Structure of cytochrome c′: a dimeric, high-spin haem protein


The bacterial cytochromes c′ (ref. 1) occur in various photosynthetic and denitrifying bacteria, where they are presumed to function in electron transport2. Most cytochromes c′ are isolated as dimeric molecules composed of two identical subunits of 14,000 molecular weight (MW), with each polypeptide chain incorporating a protohaem IX prosthetic group covalently bound through thioether linkages formed by condensation of two cysteine side chains with the haem vinyl groups3. Although a similar mode of covalent haem attachment is found in members of the well studied mitochondrial cytochrome c family4, the cytochromes c′ are, in contrast, high-spin haem proteins (hence the prime designation) which bind neutral ligands5, characteristic properties generally associated with members of the oxygen-binding globin family6. Here we present a preliminary structural description of the cytochrome c′ derived from the photosynthetic, purple non-sulphur bacterium Rhodospirillum molischianum, and show that it bears little structural resemblance to members of either the cytochrome c or globin structural families. The cytochrome c′ monomer structure is, instead, principally organized as a left-twisted, 4-α-helical bundle, a structural motif previously observed in several other sequentially and functionally unrelated proteins7 13.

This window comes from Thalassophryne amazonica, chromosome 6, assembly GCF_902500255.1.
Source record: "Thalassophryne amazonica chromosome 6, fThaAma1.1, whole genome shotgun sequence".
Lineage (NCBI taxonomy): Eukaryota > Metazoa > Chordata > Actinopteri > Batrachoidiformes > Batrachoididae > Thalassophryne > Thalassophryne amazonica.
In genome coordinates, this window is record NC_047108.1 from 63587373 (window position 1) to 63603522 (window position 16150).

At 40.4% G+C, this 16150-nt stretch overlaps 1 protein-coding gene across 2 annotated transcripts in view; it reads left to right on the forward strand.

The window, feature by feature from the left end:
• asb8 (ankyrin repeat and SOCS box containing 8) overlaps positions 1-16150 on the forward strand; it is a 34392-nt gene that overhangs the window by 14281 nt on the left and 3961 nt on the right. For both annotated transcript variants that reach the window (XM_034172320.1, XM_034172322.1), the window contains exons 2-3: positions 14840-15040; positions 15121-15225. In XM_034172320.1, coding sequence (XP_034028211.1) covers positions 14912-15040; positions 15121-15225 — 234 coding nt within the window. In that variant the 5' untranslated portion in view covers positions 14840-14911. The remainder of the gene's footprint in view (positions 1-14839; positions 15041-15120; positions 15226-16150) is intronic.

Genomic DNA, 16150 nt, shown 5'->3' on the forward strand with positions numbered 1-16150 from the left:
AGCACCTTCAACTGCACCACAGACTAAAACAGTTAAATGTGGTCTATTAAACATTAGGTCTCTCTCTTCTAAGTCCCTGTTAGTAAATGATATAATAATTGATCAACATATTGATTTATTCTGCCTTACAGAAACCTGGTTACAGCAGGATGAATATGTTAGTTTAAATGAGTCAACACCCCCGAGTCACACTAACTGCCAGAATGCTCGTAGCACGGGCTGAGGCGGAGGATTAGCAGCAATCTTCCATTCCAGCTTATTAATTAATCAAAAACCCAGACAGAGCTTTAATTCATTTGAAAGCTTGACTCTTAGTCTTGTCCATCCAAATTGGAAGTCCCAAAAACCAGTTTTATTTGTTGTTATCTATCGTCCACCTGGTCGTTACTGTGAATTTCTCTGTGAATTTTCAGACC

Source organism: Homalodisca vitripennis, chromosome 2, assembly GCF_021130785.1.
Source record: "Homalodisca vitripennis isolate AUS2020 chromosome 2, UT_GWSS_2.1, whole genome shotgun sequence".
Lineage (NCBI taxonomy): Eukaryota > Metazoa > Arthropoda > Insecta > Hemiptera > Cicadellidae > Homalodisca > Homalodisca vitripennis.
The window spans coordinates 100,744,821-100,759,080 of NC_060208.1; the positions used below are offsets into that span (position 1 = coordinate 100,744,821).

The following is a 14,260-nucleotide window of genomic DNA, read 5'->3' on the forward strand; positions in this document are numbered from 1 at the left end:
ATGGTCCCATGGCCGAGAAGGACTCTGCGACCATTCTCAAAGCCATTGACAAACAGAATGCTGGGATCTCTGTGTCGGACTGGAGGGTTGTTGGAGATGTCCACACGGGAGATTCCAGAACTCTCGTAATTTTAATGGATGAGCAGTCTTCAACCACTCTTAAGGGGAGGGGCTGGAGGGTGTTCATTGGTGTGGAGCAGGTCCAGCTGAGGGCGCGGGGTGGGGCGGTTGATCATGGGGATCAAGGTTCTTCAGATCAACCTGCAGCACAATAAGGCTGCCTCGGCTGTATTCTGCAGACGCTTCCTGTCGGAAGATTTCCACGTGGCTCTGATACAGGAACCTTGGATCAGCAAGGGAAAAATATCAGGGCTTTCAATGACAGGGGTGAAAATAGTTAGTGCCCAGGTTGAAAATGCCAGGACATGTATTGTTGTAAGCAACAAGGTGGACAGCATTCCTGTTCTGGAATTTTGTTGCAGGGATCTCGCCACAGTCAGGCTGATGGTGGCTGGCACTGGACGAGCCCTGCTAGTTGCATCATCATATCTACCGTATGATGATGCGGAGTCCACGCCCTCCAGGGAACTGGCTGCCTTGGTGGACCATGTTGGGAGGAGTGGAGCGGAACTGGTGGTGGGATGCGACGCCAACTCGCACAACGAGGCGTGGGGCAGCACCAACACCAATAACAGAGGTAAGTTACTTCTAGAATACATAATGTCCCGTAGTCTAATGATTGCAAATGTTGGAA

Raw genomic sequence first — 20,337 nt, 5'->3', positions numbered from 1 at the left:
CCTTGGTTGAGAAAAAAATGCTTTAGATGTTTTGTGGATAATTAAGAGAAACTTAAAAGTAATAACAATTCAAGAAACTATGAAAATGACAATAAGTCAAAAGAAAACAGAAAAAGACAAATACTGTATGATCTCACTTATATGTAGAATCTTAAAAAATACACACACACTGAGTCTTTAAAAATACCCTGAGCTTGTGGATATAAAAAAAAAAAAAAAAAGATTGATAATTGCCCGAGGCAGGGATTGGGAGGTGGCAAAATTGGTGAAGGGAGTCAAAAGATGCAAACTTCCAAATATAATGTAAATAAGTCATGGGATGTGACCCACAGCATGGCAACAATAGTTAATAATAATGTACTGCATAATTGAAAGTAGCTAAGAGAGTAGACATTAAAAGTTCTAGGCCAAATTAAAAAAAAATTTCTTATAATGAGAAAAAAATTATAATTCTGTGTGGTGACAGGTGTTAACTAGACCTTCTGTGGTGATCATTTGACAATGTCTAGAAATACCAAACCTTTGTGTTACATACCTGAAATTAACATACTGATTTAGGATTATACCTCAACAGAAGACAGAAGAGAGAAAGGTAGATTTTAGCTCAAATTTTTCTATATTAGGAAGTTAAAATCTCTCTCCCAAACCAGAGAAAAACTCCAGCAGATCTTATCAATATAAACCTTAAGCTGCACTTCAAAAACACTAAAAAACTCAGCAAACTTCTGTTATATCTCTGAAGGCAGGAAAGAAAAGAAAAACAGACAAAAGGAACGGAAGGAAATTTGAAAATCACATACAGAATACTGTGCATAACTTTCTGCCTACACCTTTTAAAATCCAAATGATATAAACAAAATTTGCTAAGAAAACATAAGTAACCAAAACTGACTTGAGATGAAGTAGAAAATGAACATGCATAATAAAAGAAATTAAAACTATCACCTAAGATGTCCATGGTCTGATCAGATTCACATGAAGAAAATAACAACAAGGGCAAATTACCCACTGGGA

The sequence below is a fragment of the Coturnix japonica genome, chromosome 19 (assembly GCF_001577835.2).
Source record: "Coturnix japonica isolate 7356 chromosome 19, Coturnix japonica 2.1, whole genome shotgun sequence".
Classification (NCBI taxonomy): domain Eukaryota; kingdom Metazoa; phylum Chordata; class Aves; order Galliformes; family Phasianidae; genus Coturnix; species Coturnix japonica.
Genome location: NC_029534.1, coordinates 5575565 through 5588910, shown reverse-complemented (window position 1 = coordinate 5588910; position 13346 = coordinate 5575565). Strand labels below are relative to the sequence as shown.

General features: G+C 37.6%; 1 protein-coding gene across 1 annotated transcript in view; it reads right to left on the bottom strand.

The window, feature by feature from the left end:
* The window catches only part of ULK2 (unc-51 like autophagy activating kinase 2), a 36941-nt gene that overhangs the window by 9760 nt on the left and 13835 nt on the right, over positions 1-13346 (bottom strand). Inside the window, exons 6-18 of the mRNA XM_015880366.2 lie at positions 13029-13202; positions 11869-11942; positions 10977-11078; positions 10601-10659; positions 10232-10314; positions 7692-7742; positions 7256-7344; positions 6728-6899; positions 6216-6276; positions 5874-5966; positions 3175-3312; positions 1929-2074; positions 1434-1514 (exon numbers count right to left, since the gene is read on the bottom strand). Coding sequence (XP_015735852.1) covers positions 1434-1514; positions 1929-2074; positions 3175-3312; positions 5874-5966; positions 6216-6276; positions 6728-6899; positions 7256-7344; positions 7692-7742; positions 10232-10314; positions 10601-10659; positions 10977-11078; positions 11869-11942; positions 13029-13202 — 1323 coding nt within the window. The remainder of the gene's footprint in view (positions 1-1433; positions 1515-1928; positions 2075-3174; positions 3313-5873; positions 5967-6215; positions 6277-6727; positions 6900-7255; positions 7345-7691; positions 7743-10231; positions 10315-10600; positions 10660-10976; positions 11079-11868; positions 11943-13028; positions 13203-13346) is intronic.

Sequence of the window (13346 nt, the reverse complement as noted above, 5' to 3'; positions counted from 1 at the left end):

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Weber, P., Bartsch, R., Cusanovich, M. et al. Structure of cytochrome c′: a dimeric, high-spin haem protein. Nature 286, 302–304 (1980).

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